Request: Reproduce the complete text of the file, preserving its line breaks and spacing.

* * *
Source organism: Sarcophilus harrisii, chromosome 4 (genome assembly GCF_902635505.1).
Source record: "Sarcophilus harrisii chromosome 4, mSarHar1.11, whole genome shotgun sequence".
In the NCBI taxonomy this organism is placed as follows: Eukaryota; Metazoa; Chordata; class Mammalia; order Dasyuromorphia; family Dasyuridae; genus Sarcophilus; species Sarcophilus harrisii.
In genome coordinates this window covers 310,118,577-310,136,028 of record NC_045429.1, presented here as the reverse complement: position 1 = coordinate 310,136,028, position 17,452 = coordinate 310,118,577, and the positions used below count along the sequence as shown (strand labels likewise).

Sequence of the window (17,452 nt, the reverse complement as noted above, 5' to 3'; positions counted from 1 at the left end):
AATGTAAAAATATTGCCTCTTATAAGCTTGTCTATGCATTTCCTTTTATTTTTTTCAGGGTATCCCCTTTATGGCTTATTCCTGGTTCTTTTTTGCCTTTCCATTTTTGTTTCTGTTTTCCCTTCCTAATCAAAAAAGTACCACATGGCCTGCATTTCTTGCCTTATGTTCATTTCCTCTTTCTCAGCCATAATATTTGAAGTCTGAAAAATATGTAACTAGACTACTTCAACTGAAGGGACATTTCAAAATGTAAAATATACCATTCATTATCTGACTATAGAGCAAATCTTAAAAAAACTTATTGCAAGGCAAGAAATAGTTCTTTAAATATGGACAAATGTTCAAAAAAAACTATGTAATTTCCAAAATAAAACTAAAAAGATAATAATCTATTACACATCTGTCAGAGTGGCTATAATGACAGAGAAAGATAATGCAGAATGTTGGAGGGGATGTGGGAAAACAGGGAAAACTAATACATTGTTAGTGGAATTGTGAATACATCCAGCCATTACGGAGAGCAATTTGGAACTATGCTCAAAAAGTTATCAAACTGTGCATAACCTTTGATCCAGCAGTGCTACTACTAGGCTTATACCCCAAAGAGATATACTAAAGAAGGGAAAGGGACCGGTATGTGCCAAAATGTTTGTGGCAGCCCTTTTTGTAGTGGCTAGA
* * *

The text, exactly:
Source organism: Sarcophilus harrisii, chromosome 4 (genome assembly GCF_902635505.1).
Source record: "Sarcophilus harrisii chromosome 4, mSarHar1.11, whole genome shotgun sequence".
In the NCBI taxonomy this organism is placed as follows: Eukaryota; Metazoa; Chordata; class Mammalia; order Dasyuromorphia; family Dasyuridae; genus Sarcophilus; species Sarcophilus harrisii.
In genome coordinates this window covers 310,118,577-310,136,028 of record NC_045429.1, presented here as the reverse complement: position 1 = coordinate 310,136,028, position 17,452 = coordinate 310,118,577, and the positions used below count along the sequence as shown (strand labels likewise).

Sequence of the window (17,452 nt, the reverse complement as noted above, 5' to 3'; positions counted from 1 at the left end):
AATGTAAAAATATTGCCTCTTATAAGCTTGTCTATGCATTTCCTTTTATTTTTTTCAGGGTATCCCCTTTATGGCTTATTCCTGGTTCTTTTTTGCCTTTCCATTTTTGTTTCTGTTTTCCCTTCCTAATCAAAAAAGTACCACATGGCCTGCATTTCTTGCCTTATGTTCATTTCCTCTTTCTCAGCCATAATATTTGAAGTCTGAAAAATATGTAACTAGACTACTTCAACTGAAGGGACATTTCAAAATGTAAAATATACCATTCATTATCTGACTATAGAGCAAATCTTAAAAAAACTTATTGCAAGGCAAGAAATAGTTCTTTAAATATGGACAAATGTTCAAAAAAAACTATGTAATTTCCAAAATAAAACTAAAAAGATAATAATCTATTACACATCTGTCAGAGTGGCTATAATGACAGAGAAAGATAATGCAGAATGTTGGAGGGGATGTGGGAAAACAGGGAAAACTAATACATTGTTAGTGGAATTGTGAATACATCCAGCCATTACGGAGAGCAATTTGGAACTATGCTCAAAAAGTTATCAAACTGTGCATAACCTTTGATCCAGCAGTGCTACTACTAGGCTTATACCCCAAAGAGATATACTAAAGAAGGGAAAGGGACCGGTATGTGCCAAAATGTTTGTGGCAGCCCTTTTTGTAGTGGCTAGA